Ticks are annoying parasitic arachnids that latch onto the body of a host animal (such as dogs) in order to feed, before dropping away when they have consumed enough blood to satisfy them! As well as being a rather macabre concept, ticks can also have a negative impact upon your dog’s health, such as if the body breaks off while the head remains embedded in your dog’s skin, which can lead to infections, and because ticks can spread diseases such as Lyme disease too.
Many dogs will go through their whole lives without ever picking up a tick, whereas others will pick up several every year. Some areas of the country seem to be more prone to having a lot of ticks around than others, and as ticks thrive in damp and marshy areas, dogs that like the water such as the Springer Spaniel, Golden Retriever and Labrador Retriever may be exponentially more likely to come into contact with ticks too.
Information on ticks, what they are and how to manage them can be found in this article, and in this piece, we will look at ticks in more detail and address some of the problems that the dog owner may face when identifying and removing ticks from their dog.
If you do not manually remove a tick from your dog, how long it might remain on your dog’s body depends on the sex of the tick itself. Adult female ticks will drop off your dog once they have become satiated, and they may have swelled up to ten times their original size by this point! Male ticks, however, can remain on the body for their entire lifecycle, which can be anything up to three years.
Juvenile ticks of both sexes, also known as seed ticks, only have six legs at birth, rather than the eight that they later develop when mature. When they first feed on a host, they can remain for anything up to five days before detaching, after which they grow their additional two legs! They will then search for their next host, and then follow the pattern of feeding that males and females respectively will display for the remainder of their lives.
Ticks will latch onto any area of exposed skin that they can get hold of, which means that they will generally have most success with shorthaired dogs, as it is easier for them to get to the skin. However this does mean that when long or thick coated dogs acquire a tick, it is that much harder to find and identify it!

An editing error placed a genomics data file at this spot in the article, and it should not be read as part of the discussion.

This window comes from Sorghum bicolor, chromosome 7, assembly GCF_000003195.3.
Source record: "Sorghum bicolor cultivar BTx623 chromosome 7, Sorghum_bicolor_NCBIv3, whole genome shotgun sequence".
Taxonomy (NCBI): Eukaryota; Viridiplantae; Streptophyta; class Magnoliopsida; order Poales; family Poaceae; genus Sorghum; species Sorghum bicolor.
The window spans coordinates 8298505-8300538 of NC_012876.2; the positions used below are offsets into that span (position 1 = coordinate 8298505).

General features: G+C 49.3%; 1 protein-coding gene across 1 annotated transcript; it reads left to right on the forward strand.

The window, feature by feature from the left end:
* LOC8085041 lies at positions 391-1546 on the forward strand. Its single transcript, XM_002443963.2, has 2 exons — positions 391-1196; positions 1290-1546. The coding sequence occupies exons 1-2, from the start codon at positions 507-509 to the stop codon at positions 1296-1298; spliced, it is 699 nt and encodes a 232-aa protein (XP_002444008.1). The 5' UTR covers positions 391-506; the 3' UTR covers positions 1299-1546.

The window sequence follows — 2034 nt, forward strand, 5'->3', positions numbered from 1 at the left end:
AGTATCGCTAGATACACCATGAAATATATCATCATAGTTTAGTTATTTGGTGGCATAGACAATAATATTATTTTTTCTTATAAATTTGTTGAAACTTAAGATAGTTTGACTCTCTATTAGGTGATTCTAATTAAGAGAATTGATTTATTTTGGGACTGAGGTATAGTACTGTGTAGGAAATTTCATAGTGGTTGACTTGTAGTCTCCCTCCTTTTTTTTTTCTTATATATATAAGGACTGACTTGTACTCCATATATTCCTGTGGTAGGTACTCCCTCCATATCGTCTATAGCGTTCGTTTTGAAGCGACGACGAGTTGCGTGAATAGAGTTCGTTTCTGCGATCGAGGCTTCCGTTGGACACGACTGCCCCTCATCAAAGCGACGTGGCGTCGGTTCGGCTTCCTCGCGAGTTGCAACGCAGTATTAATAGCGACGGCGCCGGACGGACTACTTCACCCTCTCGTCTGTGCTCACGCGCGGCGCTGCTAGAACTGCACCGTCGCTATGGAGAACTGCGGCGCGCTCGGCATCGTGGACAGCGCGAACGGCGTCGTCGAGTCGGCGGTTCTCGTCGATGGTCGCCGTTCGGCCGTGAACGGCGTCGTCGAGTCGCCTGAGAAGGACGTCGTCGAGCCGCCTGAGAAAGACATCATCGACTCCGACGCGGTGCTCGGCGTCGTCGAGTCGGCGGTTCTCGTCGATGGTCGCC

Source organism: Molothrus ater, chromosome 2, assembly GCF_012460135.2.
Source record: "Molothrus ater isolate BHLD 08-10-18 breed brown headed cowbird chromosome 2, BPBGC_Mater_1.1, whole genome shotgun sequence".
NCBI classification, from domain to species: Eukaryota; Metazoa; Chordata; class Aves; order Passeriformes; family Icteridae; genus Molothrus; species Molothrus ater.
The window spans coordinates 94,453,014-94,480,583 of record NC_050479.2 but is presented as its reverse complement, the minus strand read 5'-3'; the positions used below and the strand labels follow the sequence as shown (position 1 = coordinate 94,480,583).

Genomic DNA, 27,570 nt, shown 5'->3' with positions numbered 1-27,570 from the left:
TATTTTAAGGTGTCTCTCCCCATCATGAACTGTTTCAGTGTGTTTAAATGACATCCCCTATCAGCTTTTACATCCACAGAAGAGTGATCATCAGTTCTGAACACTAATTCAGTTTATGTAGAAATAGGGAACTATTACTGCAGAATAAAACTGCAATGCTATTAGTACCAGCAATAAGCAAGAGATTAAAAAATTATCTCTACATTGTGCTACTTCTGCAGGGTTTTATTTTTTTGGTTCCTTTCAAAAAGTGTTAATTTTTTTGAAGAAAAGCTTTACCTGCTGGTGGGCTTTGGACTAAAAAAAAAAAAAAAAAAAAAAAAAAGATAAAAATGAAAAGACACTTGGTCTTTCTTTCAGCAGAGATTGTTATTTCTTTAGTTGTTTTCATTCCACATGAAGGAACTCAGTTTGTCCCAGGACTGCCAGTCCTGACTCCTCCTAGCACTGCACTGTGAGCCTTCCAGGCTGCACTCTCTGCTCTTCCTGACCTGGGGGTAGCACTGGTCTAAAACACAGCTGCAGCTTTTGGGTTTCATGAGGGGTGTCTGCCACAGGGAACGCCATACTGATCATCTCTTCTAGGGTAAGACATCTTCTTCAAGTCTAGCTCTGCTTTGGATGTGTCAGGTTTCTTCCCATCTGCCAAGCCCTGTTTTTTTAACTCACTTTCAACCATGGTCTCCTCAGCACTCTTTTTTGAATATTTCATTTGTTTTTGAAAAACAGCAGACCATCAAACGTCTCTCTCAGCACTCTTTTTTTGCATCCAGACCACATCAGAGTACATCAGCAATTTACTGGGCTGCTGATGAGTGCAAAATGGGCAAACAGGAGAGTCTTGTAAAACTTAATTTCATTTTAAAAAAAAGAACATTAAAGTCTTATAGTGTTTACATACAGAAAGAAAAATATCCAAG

Certain areas of the body are more prone to picking up ticks than other areas, as there is both less fur and the presence of rich blood vessels close to the surface of the skin for the ticks to latch onto.
Common areas to find ticks on the body include:
I vividly remember the day that a client brought her female dog into my consult room complaining of a tick on her bitch’s underbelly that she had been simply unable to remove. She had brought the dog along to the surgery to get help with removing the tick, as she said that her bitch was becoming increasingly irritable over her attempts to remove the tick, and had begun to snap at her.
When I got the bitch into the consultation room and examined her, I spotted the problem right away: the “tick” that the owner had been trying to remove was actually one of the dog’s nipples! No wonder she was getting irritable...
However, for the layperson dog owner who might not have seen a tick in the flesh until one has latched onto their own dog, telling a tick from a part of the body may not be as simple as it sounds. Not only is it possible to potentially mistake a nipple for a tick (particularly if your dog’s nipples are not evenly spaced or not in pairs) but skin tags, moles, and various other things can all be mistaken for ticks as well.
Get to know your dog’s body and what is normal for them, where their nipples are, and if they have any harmless skin tags or moles that might be mistaken for a tick. If you spot a new growth or possible tick on your dog, bear in mind the fact that it could potentially be a growth, lump or wart instead of a tick, and pop your dog along to the vet for a second opinion if you are not sure!
Generally, the tick’s body will only break off leaving the head embedded within the skin if you have failed in an attempt to remove the tick, or if your dog has been scratching the area around the tick and breaks off the body. Once the body has broken off, the tick is dead, but the remaining part of the tick locked onto your dog’s skin can potentially pose a problem. Do not poke at the embedded head or attempt to remove it, as you may serve to embed it further within the skin.
Contact your vet, who may recommend that you take your dog to the surgery to be checked out, or they may simply advise you to disinfect the tick site and monitor your dog for any signs of infection, swelling or irritation.